Spring is one of those seasons that keeps the rider guessing and particular to this season is when many riders will be getting on the bike for the first time since the winter break. It is noticeable that the ‘bike meets’ or ‘bike nights’ start to get popular again and the sunday ride, destination mecca locations also witness the surge. Knowing that the weather is changeable, riders who make longer journeys will often still wear warm waterproof clothing to hedge their bets but only to find that the rest of the day’s ride is bathed in warm sunshine, which leads to the rider and pillion getting uncomfortably hot. This is quite evident when seeing riders walking around showing the telltale signs.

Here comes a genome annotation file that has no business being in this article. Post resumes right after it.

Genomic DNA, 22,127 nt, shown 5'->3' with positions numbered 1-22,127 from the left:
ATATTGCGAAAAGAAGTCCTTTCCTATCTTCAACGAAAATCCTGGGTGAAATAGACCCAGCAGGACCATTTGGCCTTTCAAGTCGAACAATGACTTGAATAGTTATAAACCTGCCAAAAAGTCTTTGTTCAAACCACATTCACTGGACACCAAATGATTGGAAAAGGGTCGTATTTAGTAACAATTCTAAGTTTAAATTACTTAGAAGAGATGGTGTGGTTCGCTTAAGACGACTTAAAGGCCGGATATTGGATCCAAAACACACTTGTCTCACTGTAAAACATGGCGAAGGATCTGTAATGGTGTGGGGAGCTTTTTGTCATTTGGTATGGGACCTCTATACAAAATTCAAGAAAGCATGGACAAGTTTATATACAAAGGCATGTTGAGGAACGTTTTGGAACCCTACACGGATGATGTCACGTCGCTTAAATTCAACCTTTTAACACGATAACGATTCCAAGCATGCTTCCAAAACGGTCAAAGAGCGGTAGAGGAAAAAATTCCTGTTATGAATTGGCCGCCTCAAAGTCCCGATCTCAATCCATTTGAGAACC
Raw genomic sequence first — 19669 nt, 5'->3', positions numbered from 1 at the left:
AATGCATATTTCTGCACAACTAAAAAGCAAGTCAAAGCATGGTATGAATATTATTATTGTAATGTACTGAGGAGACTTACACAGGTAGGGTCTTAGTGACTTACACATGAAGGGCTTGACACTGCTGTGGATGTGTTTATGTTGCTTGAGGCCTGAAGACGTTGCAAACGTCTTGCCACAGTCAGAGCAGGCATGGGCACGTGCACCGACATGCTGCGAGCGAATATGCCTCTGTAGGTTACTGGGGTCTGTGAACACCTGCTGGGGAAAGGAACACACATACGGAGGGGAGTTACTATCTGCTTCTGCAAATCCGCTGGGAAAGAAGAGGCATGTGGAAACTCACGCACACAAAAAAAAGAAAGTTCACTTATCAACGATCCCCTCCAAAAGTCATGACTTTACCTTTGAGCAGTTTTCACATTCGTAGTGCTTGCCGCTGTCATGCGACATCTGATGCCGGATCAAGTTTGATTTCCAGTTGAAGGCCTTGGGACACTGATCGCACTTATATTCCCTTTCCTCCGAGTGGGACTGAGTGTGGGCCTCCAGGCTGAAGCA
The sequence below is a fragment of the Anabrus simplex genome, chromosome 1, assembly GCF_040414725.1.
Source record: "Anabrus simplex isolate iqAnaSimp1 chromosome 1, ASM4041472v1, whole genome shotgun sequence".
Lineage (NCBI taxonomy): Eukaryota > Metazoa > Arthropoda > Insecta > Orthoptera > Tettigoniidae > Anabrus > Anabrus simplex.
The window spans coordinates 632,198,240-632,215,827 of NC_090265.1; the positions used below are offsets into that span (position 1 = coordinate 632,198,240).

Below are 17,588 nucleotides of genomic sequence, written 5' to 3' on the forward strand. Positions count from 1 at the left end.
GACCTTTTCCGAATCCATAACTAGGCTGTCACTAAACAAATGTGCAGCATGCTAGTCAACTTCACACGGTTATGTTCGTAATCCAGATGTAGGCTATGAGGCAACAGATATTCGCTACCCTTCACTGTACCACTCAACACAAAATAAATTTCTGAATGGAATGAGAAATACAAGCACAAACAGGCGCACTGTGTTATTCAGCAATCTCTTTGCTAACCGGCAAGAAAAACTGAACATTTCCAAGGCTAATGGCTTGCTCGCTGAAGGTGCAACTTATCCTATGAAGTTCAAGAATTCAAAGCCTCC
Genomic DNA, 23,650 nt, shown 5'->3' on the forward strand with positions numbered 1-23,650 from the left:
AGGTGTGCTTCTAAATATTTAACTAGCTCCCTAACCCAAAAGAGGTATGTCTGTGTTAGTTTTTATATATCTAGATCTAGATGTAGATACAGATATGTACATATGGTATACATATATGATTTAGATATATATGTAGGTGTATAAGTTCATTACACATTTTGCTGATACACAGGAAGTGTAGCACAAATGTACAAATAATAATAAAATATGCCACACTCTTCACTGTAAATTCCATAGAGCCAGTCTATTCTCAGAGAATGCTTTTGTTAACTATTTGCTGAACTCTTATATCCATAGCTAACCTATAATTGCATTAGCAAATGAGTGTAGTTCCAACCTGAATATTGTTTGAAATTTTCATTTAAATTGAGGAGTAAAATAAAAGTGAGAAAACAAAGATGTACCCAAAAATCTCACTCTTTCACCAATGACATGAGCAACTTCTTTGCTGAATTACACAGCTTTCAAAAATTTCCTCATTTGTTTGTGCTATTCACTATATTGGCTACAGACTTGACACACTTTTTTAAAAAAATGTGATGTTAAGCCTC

Other riders will be waiting for the sun to come out and the roads to dry out, so that they can wear the lighter clothing, but soon realise that although it may appear to be warm and sunny, actually on the ride it is actually still quite cold. Also quite often, the rider did not expect a change in the weather, and soon get caught out in the rain.
All the possible permutations are really something that all riders face and it is somewhat of an occupational hazard but it is also what riding is all about. It is about constantly evaluating and making decisions, which sometimes we get right and sometimes we get wrong.
Whether getting caught out in the rain…well consider taking waterproof over trousers and jacket in a back pack next time which can be rolled up into a very small bundle.
Whether being cold on warm day…well consider wearing multiple layers or thin base layers beneath the motorcycle clothing.